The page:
Foreign Devils investigates representations of exile in Hollywood cinema from 1930 to 1956 through the films of Peter Lorre, Bela Lugosi, and Conrad Veidt. This book dispels the assumption that by virtue of its hegemonic, reactionary, and exclusionary modes of representation, otherness is excluded from or only obliquely alluded to in classical Hollywood cinema. This book contends that Hollywood uses European emigre actors to speak of the experience of exile and the often-futile exilic attempts at integration into the host nation.
This original, cross-disciplinary study incorporates a number of research interests in film studies - specifically Hollywood cinema, exile and emigre filmmakers, the Golden Age of the studio system, the Universal Horror cycle, and Poverty Row filmmaking. Foreign Devils combines the close reading of key texts with a theoretical framework that encompasses body theory and theories of space and nation with historical accounts of immigration to the United States and American concepts of nationhood through the symbolism of blood and death studies.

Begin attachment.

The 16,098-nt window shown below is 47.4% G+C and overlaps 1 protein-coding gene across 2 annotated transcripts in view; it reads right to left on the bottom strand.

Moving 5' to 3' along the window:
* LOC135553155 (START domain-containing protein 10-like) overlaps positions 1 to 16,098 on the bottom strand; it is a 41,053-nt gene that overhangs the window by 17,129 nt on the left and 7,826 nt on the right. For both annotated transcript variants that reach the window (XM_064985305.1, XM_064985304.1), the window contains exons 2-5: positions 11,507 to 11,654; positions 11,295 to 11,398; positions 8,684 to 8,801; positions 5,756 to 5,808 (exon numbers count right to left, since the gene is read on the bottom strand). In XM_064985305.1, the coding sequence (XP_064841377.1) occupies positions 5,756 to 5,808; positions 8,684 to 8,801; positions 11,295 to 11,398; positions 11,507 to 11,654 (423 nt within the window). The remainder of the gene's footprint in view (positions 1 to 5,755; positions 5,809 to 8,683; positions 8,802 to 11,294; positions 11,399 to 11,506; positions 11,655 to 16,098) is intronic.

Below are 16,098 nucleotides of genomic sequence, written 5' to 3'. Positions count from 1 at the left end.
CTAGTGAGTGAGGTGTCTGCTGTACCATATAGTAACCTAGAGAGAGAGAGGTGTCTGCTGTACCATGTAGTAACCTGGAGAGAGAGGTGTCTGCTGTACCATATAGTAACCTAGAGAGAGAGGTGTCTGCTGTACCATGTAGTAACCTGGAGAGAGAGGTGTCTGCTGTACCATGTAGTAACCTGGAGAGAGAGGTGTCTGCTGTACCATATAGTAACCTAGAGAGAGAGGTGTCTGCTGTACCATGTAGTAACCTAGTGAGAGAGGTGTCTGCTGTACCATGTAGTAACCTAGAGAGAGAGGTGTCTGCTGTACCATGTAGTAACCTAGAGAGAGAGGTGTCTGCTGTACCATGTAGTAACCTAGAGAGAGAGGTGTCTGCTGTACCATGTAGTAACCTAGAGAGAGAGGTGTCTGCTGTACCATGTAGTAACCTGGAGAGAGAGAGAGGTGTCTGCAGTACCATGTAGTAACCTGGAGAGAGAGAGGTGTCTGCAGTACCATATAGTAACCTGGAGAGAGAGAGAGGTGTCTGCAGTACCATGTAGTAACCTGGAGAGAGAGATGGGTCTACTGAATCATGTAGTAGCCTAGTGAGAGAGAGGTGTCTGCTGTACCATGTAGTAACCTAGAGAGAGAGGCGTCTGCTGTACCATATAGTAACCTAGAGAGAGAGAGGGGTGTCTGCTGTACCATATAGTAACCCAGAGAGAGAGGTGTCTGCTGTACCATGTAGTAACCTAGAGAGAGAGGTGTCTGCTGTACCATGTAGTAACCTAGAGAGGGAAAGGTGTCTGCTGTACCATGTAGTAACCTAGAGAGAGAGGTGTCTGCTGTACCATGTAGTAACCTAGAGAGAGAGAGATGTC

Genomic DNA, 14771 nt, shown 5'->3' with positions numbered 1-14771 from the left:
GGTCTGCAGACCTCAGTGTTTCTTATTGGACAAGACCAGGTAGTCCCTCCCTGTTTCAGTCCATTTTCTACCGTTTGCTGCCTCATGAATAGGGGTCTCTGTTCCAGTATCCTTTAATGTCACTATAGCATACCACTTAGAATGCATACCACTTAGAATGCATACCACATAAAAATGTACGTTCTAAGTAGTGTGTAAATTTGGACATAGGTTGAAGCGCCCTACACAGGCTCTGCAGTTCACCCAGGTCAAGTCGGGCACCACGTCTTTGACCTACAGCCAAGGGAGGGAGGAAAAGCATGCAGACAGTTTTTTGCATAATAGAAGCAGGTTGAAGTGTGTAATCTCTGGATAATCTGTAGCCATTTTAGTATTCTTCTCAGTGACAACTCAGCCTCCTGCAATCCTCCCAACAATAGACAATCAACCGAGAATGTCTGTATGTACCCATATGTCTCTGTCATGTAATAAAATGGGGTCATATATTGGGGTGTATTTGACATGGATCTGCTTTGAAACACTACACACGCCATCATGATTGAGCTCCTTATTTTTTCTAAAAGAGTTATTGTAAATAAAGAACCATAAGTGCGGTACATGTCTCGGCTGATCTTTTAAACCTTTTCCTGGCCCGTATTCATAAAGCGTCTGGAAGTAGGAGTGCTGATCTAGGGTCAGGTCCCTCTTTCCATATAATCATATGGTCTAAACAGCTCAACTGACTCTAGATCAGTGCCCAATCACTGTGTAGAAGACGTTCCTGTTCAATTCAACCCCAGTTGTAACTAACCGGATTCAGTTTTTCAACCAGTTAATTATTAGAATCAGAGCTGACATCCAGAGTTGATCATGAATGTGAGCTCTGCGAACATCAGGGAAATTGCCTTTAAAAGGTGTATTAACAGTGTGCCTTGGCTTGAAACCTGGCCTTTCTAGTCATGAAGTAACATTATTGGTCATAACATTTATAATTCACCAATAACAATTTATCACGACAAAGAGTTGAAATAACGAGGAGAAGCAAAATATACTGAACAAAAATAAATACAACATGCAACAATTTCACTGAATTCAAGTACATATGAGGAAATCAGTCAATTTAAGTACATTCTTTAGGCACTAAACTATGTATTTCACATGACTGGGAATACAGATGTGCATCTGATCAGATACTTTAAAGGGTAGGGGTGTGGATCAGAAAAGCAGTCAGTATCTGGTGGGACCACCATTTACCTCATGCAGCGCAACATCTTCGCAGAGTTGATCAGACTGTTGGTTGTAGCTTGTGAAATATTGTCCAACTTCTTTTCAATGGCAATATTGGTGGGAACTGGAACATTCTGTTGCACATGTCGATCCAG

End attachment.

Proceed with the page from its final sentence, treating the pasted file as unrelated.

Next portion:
Film studies students and academics, both undergraduate and postgraduate, as well as scholars in other disciplines, and anyone with an interest in Hollywood cinema, Central European culture in the 1930s-1950s, and European emigration to the United States will benefit from reading this book. Foreign Devils is also a valuable resource for courses in Hollywood filmmaking, emigre film, exile, Central European culture, nationalism studies, and Jewish studies.
Gabor Gergely, Leverhulme Early Career Fellow at the University of Manchester, completed his PhD in film studies at the University of Exeter. He has published on French directors Jean-Luc Godard and Claude Chabrol in Studies in French Cinema and on Alexander Korda's The Thief of Bagdad in the Journal of British Cinema and Television. He has contributed a chapter on Luis Bunuel's Los Olvidados and its critique of neorealist cinema to a collected volume on the child in Italian cinema.